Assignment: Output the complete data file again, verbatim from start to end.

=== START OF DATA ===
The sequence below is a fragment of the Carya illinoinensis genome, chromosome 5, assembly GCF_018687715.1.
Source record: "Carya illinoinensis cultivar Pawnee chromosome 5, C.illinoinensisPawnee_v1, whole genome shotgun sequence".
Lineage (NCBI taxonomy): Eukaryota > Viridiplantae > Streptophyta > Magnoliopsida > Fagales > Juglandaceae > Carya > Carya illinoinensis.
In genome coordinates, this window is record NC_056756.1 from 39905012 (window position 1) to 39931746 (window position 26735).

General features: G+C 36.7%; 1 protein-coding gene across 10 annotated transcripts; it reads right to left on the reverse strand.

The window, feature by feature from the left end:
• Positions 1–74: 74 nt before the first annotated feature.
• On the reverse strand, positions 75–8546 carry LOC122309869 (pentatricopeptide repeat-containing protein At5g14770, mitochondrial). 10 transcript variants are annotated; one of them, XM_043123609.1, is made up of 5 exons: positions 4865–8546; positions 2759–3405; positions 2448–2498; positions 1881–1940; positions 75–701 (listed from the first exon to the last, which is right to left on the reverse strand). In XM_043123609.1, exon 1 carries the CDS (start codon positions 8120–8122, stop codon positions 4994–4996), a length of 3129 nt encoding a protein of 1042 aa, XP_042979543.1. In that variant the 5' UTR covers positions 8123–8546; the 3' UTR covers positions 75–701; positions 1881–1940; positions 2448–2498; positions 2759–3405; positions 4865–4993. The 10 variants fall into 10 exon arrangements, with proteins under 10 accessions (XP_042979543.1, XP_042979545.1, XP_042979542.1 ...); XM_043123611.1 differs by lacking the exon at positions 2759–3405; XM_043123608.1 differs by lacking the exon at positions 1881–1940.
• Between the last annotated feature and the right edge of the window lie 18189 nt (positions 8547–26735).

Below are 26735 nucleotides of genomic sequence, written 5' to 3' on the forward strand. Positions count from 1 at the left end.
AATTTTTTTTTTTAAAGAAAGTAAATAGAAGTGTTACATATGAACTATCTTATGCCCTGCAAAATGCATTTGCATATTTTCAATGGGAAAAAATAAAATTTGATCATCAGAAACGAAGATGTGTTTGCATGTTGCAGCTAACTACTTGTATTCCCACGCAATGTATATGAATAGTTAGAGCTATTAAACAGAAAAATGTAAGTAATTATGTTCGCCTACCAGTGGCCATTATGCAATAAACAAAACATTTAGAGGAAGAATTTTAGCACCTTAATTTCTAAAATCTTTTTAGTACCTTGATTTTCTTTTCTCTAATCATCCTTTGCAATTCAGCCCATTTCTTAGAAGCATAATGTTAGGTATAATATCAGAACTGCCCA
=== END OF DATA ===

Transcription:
The sequence below is a fragment of the Carya illinoinensis genome, chromosome 5, assembly GCF_018687715.1.
Source record: "Carya illinoinensis cultivar Pawnee chromosome 5, C.illinoinensisPawnee_v1, whole genome shotgun sequence".
Lineage (NCBI taxonomy): Eukaryota > Viridiplantae > Streptophyta > Magnoliopsida > Fagales > Juglandaceae > Carya > Carya illinoinensis.
In genome coordinates, this window is record NC_056756.1 from 39905012 (window position 1) to 39931746 (window position 26735).

General features: G+C 36.7%; 1 protein-coding gene across 10 annotated transcripts; it reads right to left on the reverse strand.

The window, feature by feature from the left end:
• Positions 1–74: 74 nt before the first annotated feature.
• On the reverse strand, positions 75–8546 carry LOC122309869 (pentatricopeptide repeat-containing protein At5g14770, mitochondrial). 10 transcript variants are annotated; one of them, XM_043123609.1, is made up of 5 exons: positions 4865–8546; positions 2759–3405; positions 2448–2498; positions 1881–1940; positions 75–701 (listed from the first exon to the last, which is right to left on the reverse strand). In XM_043123609.1, exon 1 carries the CDS (start codon positions 8120–8122, stop codon positions 4994–4996), a length of 3129 nt encoding a protein of 1042 aa, XP_042979543.1. In that variant the 5' UTR covers positions 8123–8546; the 3' UTR covers positions 75–701; positions 1881–1940; positions 2448–2498; positions 2759–3405; positions 4865–4993. The 10 variants fall into 10 exon arrangements, with proteins under 10 accessions (XP_042979543.1, XP_042979545.1, XP_042979542.1 ...); XM_043123611.1 differs by lacking the exon at positions 2759–3405; XM_043123608.1 differs by lacking the exon at positions 1881–1940.
• Between the last annotated feature and the right edge of the window lie 18189 nt (positions 8547–26735).

Below are 26735 nucleotides of genomic sequence, written 5' to 3' on the forward strand. Positions count from 1 at the left end.
AATTTTTTTTTTTAAAGAAAGTAAATAGAAGTGTTACATATGAACTATCTTATGCCCTGCAAAATGCATTTGCATATTTTCAATGGGAAAAAATAAAATTTGATCATCAGAAACGAAGATGTGTTTGCATGTTGCAGCTAACTACTTGTATTCCCACGCAATGTATATGAATAGTTAGAGCTATTAAACAGAAAAATGTAAGTAATTATGTTCGCCTACCAGTGGCCATTATGCAATAAACAAAACATTTAGAGGAAGAATTTTAGCACCTTAATTTCTAAAATCTTTTTAGTACCTTGATTTTCTTTTCTCTAATCATCCTTTGCAATTCAGCCCATTTCTTAGAAGCATAATGTTAGGTATAATATCAGAACTGCCCA